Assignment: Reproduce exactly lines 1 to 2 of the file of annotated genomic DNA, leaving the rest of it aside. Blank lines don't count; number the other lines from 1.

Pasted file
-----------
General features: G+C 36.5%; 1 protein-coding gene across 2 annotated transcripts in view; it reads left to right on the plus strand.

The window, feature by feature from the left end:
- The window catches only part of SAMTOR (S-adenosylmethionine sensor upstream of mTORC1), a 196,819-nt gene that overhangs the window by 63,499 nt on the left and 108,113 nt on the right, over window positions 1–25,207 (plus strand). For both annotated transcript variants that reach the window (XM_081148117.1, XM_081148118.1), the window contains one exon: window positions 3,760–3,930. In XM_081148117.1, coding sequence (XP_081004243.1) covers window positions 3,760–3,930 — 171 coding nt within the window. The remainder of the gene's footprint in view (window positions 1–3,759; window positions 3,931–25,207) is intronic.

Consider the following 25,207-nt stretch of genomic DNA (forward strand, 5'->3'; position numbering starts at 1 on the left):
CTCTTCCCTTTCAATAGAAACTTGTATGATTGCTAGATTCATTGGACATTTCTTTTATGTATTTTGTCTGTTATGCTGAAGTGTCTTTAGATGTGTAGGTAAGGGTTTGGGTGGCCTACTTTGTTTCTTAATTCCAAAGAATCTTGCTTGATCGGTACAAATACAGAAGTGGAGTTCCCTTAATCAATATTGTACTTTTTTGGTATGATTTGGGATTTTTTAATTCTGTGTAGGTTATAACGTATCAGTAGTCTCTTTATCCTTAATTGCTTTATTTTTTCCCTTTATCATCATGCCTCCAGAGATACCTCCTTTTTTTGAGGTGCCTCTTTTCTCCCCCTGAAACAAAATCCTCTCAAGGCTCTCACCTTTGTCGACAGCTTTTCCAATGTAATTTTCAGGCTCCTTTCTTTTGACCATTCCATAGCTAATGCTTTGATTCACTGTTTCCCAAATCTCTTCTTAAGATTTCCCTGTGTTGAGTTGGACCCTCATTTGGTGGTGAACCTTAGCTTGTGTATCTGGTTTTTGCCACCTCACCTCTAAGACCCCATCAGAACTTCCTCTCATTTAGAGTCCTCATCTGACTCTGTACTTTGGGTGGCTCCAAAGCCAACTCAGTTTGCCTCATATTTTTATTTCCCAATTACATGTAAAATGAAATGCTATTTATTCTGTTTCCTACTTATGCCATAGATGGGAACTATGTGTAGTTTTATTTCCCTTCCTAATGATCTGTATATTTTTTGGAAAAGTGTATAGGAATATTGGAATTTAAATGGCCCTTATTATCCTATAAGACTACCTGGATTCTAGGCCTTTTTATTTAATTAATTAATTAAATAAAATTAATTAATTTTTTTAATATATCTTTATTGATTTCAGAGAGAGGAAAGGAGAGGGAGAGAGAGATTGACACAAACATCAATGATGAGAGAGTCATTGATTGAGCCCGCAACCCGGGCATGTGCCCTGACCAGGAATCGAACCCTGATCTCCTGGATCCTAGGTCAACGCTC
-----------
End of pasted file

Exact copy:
General features: G+C 36.5%; 1 protein-coding gene across 2 annotated transcripts in view; it reads left to right on the plus strand.

The window, feature by feature from the left end: